US Trump administration extends TPS for Salvadorans, allowing thousands to stay in U.S.
Impeachment inquiry shows Trump at the center of Ukraine efforts against rivals
A growing body of evidence makes clear it was Trump himself who repeatedly pushed his own government and a foreign power to intervene in domestic political concerns.Over two weeks of closed-door testimony, a clear portrait has emerged of a president personally orchestrating the effort to pressure a foreign government to dig up dirt on a potential 2020 political rival — and marshaling the full resources of the federal bureaucracy to help in that endeavor.
The Trump administration on Monday extended Temporary Protected Status for thousands of Salvadorans in the United States, granting them reprieve from removal to El Salvador.
Administration officials have insisted for weeks that the continuance of TPS was not on the table in exchange for the resumption of aid to the small Central American country, or the signing of a recent agreement on asylum seekers. An estimated 200,000 Salvadorans in the U.S. have TPS, making them the largest single group under the program. Many live in Los Angeles.
In photos: Impeachment push against President Trump
Scenes from the impeachment inquiry in the U.S. House of Representatives.
El Salvador's President Nayib Bukele, a millionaire millennial who has had warm words for President Trump and his officials, touted the move in an announcement on Twitter Monday morning as a victory for his newly-elected administration.
"They said it was impossible," Bukele said. "That the Salvadoran government couldn't do anything ... But we knew that our allies would not abandon us."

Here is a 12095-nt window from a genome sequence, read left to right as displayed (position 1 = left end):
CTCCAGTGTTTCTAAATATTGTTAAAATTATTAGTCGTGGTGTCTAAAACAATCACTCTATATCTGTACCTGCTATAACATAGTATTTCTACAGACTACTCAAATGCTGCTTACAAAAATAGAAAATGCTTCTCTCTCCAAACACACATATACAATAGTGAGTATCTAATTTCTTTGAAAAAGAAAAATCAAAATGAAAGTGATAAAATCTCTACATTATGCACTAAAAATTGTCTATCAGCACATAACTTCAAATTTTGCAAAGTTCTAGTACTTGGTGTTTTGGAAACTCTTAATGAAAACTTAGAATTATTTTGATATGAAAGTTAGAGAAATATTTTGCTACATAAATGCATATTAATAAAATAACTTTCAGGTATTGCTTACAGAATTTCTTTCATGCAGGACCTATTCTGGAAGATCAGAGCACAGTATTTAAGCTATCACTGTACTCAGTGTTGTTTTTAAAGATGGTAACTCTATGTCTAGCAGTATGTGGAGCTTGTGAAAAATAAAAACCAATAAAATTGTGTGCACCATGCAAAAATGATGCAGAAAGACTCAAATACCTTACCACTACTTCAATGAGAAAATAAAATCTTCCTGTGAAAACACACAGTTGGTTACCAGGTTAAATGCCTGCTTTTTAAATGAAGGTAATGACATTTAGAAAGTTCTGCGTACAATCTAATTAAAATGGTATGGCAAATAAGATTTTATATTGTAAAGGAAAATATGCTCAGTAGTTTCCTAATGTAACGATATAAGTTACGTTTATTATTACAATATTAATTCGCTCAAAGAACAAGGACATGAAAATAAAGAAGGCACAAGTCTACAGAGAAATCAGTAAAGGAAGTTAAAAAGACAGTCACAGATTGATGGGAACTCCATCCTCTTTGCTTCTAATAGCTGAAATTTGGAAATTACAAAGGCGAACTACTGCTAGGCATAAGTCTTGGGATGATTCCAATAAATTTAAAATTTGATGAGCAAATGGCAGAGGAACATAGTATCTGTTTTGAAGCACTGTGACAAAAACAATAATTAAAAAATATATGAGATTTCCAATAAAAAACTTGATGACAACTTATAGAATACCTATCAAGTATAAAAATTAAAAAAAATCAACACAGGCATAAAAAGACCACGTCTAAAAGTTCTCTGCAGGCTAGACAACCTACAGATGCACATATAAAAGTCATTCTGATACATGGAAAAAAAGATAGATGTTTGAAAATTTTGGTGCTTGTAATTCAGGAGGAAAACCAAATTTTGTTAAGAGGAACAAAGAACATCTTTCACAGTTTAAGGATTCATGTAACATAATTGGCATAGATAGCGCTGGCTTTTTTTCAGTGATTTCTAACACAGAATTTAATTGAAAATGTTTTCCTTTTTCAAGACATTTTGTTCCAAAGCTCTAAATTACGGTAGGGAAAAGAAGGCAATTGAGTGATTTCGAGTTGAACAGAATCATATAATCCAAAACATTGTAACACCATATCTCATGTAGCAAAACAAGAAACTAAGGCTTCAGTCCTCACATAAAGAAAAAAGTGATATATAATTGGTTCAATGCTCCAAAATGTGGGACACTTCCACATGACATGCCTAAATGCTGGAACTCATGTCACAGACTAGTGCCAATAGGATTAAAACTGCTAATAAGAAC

A U.S. District Court in Northern California last October blocked the Department of Homeland Security from terminating TPS for El Salvador and a handful of other countries. Administration officials have sought to dismantle the program as part of their wider efforts to reduce immigration. TPS offers recipients protection from removal and the right to work legally in the U.S.
Democrats zero in on 'abuse of power' in impeachment inquiry
Pelosi is said to favor one sweeping charge related to Ukraine, but there's some debate about the need for additional charges.As Democrats continue closed-door depositions with critical witnesses and prepare to move to the next phase of public hearings, they are wrestling over which elements and evidence to bring in, which to leave out. The goal is to explain to the public the reasoning and relevance of any eventual impeachment charges.
The announcement also puts the U.S. in the difficult position of extending a program intended for people fleeing natural disasters or civil unrest, while at the same time effectively designating El Salvador a safe country for asylum seekers. The State Department did not immediately respond to requests for comment.
Officials have offered little detail of the U.S. asylum agreement with El Salvador, which has yet to take effect. The deal was among several extensively negotiated with Northern Triangle countries by outgoing acting Homeland Security Secretary Kevin McAleenan, who is due to step down this week.
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Analysis: How 'do us a favor' led to Trump impeachment inquiry .
How we got here is something of a play in three acts, involving machinations by Ukrainians, Trump and Democrats in turn, with the fourth act to be written. ___THE BLACK EARTHUkraine is a land of dark, fertile soil where corruption and assorted American conspiracy theories have taken root along with the wheat and cabbage. Trump's preoccupation with Joe Biden and his son Hunter flourished there.A true if flawed democracy on Russia's doorstep, Ukraine in 2014 ushered out a pro-Russian leader who tolerated corruption and replaced him with an anti-Russian leader who tolerated somewhat less corruption.
Trump Administration cancels TPS for Salvadoran immigrants - ENN 2018-01-08
The Trump Administration terminates the Temporary Protected Status (TPS) program which allowed more than 200000 immigrants from El Salvador to legally ...
Families with Temporary Protected Status Face an Uncertain Future
More than 300 thousand people currently have Temporary Protected Status or TPS in the United States. The status allows non-citizens to live and work in the ...